- Once you’re done tracing, cut out the EVA foam using a box cutter.
- Roll up the EVA foam you just cut out. It should fit perfectly on your arm.
- Now there are a few ways to connect the middle part. You can use contact cement to glue it together. Or even make a zipper line for it.
- And you’re done the basic part! Of course, the painting and polish does depend on your character. But in a nutshell, that’s how you make an arm bracelet.
If you can make an arm bracelet, you can pretty much make anything else for cosplay armor, you just apply the same techniques: use a pattern to get the exact measurements, cut that out, trace it onto EVA foam or whichever cosplay armor you want to use, cut that out and you got that foundation.
What are some cosplay armor ideas?
There are many characters who embrace the armor aesthetic. If you’re looking to cosplay a character with armor, check out these ideas:
- Fire Emblem characters
- Eeveelutions from Pokémon (there was a big fad with cosplayers dressing up as armored versions of the Eevee evolutions!)
- Wonder Woman
- Alphonse from Full metal Alchemist
- Yu GI oh dragon
- Hylian Shield
- Master Chief from Halo
- Iron Man
- The Juggernaut
- Stormtroopers from Star Wars
If you want me to make an entire list, let me know. I can always make a separate post for cosplay armor ideas. 🙂
Do you have to be good hands-on to be good at cosplay armor? Can anyone make cosplay armor?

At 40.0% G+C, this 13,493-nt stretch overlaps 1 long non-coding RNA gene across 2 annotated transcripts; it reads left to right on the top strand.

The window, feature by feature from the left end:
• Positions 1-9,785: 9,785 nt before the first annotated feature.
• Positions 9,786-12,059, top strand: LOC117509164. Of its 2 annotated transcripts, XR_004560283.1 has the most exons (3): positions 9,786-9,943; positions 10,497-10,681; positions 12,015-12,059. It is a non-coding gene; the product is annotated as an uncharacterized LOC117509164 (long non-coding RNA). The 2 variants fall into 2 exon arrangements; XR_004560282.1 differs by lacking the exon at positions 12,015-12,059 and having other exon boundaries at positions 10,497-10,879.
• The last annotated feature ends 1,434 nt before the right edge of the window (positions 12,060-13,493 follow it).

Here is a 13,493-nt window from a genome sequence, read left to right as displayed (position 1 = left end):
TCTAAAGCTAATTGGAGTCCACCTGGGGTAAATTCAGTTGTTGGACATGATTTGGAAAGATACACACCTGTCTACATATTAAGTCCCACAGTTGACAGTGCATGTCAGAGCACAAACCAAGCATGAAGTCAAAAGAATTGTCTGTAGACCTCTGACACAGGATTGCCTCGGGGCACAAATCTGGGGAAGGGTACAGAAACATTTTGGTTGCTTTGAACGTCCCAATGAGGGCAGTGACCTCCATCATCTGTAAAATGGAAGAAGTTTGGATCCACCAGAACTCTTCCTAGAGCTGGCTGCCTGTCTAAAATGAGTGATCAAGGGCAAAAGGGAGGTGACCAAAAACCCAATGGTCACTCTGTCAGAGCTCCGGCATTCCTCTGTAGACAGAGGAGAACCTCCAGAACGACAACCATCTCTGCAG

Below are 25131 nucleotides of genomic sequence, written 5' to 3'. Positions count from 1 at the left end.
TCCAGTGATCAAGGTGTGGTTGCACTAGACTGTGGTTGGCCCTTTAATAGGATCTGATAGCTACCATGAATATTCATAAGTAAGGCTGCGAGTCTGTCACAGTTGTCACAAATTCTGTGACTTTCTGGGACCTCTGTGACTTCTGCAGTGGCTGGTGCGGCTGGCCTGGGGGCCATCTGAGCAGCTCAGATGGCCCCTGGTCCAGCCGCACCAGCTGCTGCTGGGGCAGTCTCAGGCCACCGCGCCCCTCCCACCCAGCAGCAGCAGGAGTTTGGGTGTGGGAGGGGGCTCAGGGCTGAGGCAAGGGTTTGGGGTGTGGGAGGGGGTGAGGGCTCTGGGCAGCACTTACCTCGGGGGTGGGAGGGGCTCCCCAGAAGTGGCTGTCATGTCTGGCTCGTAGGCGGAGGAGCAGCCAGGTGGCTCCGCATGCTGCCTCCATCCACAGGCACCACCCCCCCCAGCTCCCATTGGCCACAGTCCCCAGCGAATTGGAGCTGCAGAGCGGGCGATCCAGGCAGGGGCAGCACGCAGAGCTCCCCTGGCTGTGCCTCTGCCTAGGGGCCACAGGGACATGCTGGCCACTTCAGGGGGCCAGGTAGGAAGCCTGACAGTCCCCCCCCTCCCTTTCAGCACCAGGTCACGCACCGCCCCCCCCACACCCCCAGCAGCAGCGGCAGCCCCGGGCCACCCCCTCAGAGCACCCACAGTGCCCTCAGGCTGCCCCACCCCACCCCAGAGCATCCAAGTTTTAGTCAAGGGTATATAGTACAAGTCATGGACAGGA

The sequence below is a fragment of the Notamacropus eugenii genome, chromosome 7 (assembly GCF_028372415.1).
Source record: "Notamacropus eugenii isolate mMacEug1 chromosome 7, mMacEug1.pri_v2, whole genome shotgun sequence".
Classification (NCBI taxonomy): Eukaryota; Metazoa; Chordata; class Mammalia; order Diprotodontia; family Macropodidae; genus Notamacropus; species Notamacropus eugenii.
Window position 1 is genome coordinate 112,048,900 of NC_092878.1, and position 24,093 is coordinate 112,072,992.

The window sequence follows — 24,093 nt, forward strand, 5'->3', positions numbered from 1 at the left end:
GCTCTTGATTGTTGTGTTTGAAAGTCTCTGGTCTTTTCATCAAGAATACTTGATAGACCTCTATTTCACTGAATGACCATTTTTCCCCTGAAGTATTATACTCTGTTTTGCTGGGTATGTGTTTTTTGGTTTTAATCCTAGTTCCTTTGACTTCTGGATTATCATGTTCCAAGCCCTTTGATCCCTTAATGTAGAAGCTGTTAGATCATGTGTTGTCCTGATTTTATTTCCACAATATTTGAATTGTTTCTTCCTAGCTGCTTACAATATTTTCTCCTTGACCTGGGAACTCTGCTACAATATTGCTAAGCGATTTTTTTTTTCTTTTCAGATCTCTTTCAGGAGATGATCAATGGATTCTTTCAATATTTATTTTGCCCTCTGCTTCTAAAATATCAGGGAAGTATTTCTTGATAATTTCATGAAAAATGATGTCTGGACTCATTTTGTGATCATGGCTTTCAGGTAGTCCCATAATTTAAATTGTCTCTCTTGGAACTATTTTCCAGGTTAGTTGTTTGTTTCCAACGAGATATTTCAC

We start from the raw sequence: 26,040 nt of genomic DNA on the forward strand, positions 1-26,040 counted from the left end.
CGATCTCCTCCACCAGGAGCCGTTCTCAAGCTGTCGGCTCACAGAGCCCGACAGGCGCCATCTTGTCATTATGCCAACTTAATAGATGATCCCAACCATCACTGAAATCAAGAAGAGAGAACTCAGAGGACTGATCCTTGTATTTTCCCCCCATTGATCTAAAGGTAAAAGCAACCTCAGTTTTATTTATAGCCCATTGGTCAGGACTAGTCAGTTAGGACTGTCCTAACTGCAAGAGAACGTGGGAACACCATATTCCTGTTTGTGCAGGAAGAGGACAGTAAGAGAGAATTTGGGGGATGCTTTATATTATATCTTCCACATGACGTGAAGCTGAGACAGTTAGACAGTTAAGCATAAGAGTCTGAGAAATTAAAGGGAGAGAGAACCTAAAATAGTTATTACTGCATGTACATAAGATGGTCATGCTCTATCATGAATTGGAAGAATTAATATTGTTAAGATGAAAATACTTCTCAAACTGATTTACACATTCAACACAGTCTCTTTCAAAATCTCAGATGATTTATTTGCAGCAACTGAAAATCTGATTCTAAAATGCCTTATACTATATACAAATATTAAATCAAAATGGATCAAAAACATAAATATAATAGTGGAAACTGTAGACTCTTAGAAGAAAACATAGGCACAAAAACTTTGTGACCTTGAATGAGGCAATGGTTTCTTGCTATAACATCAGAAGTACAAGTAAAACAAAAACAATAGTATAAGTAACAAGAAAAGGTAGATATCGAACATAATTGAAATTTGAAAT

When I first did research on making cosplay armor, I was intimidated myself. I’m not an artsy type by any means; as a kid, my elementary school teachers would give me a hard time of how bad my tracing and coloring were! And forget about being good with hardware and tools. So I was probably more intimidated by armor making than you are.
But after watching some videos and reading articles about making cosplay armor, it’s really not that difficult. Sure it’ll take some practice to get really good at making cosplay armor (and for me personally, tracing a pattern perfectly without screwing it up). It’s just like cosplay or any other hobby. You’ll get better over time and the fun is when you get better through your journey!
Can you make money from cosplay armor?
Absolutely! Cosplay armor-making in general is always in demand not only because of how cool they look, but also that many cosplayers want someone else to make it for him. Whether it’s because of time, or not wanting to do it themselves, cosplayers are paying good money to armor makers to help them build their next cosplay weapon project.
So if you enjoy making stuff like cosplay armor, you’ll have no issue finding commissions! With that said, just like making costumes for others, making cosplay armor is definitely time-consuming. While it can earn you money, it’s not a job that’s going to be extremely lucrative, as you’ll have to get the materials yourself and spend the time to make the armor.
And there you have it; how to make cosplay armor!
Hopefully by now, you have a much better understanding of what goes into making a cosplay armor.
From the foundation level, all it really involves is cutting out patterns and gluing/sticking them together. Like with costume-making, start off with an easy armor like an arm bracelet. That way, you can work your way to more complex stuff like the entire Master Chief suit from Halo!
If you have any other tips to share, be sure to leave them in the comments below!
My name is Roger Senpai. I’m a cosplayer that’s been in the community for well over a decade now. I’ve traveled all over the world to Anime and Comic conventions and hosted my own cosplay events. Now I’m writing articles for new and experienced cosplayers like you to help inspire, save you money and improve your cosplays!